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BUY OR BUILD A HOME?

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The biggest concern these days relating to owning a home comes with either buying or building one. Many are left at the crossroads in making the right choice when it comes to knowing what to do between the two. A home is usually the single largest investment that a person makes. Most buyers end up spending lots of time and energy either searching for or designing “the perfect home” before signing any contracts. Location, price, market trends, property taxes, Homeowners Association fees and the condition of the property are factored into the house hunt. Also, each buyer typically has a wish list that includes specific needs (the things the buyer absolutely has to have) and wants (the features the buyer would like but could do without if necessary).

While the home-buying process involves a number of important choices, one of the very first decisions buyers need to make is whether to shop for an existing home or build a new one. Each path has its advantages and disadvantages.

Buying an Existing Home

There are two primary advantages to buying an existing home: convenience and cost. Once you are pre-approved by your lender, you can shop around, pick out a home and make an offer. A qualified real estate agent can streamline the process by helping you find appropriate properties, guiding you through negotiations and assisting with the paperwork. Once your offer is accepted, you may be able to close and move in within a month or two. 

Even though the process involves numerous steps – such as financing, viewing homes, making offers, home inspections and closing – the convenience of being able to move in right away is compelling enough for many people to choose an existing home over a build. This may be especially true for buyers on a tight schedule, such as those relocating for a new job or whose children will be starting at a new school.

Then there’s cost. In many (but not all) cases it’s cheaper to buy an existing home, according to research. Once you’ve found a prospective, existing home, use a mortgage calculator to get a better estimate of the total cost of purchasing that home based on today’s interest rates.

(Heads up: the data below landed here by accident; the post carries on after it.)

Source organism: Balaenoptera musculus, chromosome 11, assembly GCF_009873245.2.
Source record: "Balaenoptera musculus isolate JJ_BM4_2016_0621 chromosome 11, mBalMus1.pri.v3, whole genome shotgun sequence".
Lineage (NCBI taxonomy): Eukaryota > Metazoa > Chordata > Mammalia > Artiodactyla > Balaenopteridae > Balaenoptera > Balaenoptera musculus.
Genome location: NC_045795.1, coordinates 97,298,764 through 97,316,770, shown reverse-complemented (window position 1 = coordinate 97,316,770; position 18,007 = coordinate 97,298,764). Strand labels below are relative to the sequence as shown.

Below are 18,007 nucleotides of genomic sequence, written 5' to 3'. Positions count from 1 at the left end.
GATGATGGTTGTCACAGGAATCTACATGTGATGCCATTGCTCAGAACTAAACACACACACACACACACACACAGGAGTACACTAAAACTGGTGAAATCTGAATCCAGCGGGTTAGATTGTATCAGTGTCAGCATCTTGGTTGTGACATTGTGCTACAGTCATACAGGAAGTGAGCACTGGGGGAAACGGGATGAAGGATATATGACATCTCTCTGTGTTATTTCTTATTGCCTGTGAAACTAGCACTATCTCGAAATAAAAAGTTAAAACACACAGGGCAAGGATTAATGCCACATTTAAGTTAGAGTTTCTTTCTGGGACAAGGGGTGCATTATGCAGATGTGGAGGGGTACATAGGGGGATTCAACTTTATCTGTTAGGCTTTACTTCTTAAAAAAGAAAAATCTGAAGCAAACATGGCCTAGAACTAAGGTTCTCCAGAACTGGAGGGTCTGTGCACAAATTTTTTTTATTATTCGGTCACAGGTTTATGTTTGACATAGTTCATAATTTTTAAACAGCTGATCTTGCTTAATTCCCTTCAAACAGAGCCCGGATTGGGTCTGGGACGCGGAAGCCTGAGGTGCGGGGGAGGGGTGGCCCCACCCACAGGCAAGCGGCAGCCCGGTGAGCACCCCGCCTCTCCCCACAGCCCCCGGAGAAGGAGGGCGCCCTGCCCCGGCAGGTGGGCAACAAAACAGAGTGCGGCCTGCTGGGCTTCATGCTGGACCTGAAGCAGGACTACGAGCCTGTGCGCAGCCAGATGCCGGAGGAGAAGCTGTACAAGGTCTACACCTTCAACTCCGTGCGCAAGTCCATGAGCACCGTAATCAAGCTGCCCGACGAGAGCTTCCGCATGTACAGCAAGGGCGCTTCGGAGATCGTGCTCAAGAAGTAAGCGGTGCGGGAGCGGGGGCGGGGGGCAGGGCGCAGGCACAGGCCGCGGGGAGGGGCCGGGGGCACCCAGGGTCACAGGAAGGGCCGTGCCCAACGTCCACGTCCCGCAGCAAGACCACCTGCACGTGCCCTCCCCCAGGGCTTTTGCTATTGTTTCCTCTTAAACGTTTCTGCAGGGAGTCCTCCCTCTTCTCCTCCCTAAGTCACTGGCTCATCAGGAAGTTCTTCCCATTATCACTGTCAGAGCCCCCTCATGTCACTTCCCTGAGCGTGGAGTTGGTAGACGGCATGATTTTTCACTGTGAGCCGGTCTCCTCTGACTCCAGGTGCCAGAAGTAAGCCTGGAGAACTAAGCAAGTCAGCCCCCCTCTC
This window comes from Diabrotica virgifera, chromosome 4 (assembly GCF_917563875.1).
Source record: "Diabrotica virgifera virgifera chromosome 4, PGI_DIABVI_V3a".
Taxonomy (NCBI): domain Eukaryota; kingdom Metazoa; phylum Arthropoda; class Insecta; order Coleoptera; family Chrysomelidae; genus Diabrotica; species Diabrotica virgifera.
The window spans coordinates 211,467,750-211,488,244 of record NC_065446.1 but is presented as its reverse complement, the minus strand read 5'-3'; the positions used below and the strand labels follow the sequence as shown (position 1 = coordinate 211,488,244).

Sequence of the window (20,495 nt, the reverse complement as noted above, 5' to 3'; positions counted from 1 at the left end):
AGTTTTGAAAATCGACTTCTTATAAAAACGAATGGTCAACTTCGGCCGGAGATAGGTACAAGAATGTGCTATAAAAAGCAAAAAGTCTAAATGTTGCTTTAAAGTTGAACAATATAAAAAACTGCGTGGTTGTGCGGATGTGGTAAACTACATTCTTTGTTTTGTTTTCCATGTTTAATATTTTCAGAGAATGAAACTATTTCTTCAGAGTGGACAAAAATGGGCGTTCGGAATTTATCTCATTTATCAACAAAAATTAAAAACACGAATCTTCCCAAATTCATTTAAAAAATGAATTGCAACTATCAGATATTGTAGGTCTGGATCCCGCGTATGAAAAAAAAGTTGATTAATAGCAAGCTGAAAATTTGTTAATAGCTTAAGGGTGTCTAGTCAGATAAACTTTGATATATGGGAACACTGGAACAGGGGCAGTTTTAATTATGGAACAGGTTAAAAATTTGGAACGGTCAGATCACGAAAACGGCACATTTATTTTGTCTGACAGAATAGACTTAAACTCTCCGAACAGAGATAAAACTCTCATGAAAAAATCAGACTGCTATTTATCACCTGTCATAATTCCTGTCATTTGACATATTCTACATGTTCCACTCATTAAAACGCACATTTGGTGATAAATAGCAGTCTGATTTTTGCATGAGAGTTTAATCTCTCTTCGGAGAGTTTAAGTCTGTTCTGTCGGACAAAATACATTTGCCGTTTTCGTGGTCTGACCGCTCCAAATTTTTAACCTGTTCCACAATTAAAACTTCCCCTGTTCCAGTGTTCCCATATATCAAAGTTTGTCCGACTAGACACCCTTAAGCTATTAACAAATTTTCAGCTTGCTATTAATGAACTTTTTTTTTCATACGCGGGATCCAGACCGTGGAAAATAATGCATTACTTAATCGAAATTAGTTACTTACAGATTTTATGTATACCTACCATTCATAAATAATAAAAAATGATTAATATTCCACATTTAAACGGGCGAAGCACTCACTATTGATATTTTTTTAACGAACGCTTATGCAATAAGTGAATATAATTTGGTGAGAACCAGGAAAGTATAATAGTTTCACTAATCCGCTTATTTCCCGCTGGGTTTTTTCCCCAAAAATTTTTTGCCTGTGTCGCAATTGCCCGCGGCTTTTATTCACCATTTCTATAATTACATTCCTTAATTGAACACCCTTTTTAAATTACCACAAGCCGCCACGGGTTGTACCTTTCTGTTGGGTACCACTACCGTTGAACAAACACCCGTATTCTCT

Convenience versus Customization 

Another reason an existing home may be a better option is if you would like to be in a particular established neighborhood – near work, school, friends and/or family. Odds are, too, that the home will have mature landscaping, so you won’t have to worry about starting a lawn, planting shrubs and waiting for trees to grow. And if you want to live close to town, your best bet will be an existing home since most, if not all of the land, will have already been built upon.

On the flip side, the biggest disadvantage of buying an existing home may be that you won’t get exactly what you want. You may not be in love with the floor plan and may wish that half bath on the first floor was a full bath or that there was another bedroom on the main floor. Older homes, in particular, may be functionally obsolete, no longer meeting the needs of most buyers. For example, an otherwise beautiful four-bedroom house may only have one bathroom, or the kitchen may be too small with no room for expansion.

Unless you find an existing home that has exactly what you want and is in perfect condition, you will have to spend additional money on remodeling, repairs, decorating and/or landscaping. These additional expenses should be factored into the overall price, especially when choosing among various properties or comparing the cost to building your own house.